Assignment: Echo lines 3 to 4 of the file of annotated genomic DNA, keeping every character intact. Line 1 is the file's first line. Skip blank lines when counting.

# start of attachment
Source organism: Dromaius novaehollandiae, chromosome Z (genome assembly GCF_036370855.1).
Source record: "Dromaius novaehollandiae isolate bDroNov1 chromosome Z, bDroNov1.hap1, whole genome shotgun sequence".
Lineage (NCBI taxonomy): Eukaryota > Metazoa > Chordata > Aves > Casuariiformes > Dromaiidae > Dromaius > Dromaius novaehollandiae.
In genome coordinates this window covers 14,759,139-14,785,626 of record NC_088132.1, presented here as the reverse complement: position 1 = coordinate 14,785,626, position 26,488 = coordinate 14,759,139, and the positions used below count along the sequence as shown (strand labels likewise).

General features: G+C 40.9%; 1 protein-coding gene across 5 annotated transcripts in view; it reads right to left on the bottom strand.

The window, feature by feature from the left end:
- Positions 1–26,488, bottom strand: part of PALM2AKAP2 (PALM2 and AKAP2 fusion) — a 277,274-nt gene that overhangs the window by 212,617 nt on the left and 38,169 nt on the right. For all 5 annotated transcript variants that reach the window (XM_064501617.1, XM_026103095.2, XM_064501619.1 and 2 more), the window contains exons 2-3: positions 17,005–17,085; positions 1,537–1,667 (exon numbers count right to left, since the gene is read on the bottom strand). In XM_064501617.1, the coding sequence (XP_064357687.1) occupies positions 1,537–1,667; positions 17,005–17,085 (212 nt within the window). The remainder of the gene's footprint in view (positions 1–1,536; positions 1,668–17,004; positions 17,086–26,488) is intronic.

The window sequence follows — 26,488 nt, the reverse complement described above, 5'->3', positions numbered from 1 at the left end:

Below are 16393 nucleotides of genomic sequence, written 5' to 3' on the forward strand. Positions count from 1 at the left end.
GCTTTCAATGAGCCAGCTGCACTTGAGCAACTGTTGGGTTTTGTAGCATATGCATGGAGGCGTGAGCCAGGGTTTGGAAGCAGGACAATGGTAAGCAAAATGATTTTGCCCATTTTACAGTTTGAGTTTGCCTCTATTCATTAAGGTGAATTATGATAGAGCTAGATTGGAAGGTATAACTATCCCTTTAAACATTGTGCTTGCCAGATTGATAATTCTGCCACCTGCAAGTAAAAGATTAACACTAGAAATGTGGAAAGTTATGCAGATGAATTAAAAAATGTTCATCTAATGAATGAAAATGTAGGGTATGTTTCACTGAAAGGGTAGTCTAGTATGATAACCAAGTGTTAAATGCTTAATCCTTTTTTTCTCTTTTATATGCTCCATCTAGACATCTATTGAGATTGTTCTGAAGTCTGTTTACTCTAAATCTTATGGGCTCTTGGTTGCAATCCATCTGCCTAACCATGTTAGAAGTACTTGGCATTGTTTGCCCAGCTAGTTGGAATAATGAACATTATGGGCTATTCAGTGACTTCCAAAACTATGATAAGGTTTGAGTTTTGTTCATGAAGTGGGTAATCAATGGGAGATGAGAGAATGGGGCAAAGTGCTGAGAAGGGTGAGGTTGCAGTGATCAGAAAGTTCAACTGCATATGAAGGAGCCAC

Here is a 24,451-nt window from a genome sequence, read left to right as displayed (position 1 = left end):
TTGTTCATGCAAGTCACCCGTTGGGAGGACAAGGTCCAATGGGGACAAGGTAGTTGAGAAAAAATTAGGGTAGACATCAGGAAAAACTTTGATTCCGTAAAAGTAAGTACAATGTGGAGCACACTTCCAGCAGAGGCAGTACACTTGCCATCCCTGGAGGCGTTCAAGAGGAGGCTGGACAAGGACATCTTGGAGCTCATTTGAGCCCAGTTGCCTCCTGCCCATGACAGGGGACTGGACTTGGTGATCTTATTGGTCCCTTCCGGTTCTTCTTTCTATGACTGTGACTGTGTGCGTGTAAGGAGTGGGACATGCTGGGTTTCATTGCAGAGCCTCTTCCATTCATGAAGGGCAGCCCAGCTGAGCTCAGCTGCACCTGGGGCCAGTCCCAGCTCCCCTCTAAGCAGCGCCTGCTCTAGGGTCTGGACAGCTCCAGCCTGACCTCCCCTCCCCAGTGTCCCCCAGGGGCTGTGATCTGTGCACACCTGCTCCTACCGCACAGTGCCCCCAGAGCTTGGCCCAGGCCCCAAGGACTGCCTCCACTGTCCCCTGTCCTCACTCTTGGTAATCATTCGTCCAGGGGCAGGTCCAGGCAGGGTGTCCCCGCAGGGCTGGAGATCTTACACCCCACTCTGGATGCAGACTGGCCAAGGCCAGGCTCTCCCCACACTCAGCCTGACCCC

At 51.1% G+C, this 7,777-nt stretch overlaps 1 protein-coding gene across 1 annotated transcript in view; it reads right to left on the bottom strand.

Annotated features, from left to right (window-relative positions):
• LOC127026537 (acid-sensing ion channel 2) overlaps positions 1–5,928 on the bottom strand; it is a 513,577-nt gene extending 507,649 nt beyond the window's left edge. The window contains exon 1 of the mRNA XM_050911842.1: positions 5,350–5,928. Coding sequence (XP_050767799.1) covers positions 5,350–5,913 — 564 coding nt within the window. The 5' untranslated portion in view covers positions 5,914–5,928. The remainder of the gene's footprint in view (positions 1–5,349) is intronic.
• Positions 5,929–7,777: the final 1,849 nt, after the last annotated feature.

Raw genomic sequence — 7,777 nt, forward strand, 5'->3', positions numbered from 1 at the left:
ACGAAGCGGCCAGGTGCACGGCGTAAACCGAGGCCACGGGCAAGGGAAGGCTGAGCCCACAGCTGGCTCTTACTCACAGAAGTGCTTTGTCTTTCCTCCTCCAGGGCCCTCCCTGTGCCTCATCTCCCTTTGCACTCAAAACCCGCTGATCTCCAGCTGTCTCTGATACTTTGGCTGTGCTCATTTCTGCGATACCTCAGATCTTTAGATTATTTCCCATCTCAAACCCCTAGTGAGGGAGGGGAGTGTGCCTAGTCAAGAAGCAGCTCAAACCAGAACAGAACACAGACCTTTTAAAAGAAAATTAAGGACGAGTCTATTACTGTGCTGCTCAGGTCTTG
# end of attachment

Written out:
Lineage (NCBI taxonomy): Eukaryota > Metazoa > Chordata > Aves > Casuariiformes > Dromaiidae > Dromaius > Dromaius novaehollandiae.
In genome coordinates this window covers 14,759,139-14,785,626 of record NC_088132.1, presented here as the reverse complement: position 1 = coordinate 14,785,626, position 26,488 = coordinate 14,759,139, and the positions used below count along the sequence as shown (strand labels likewise).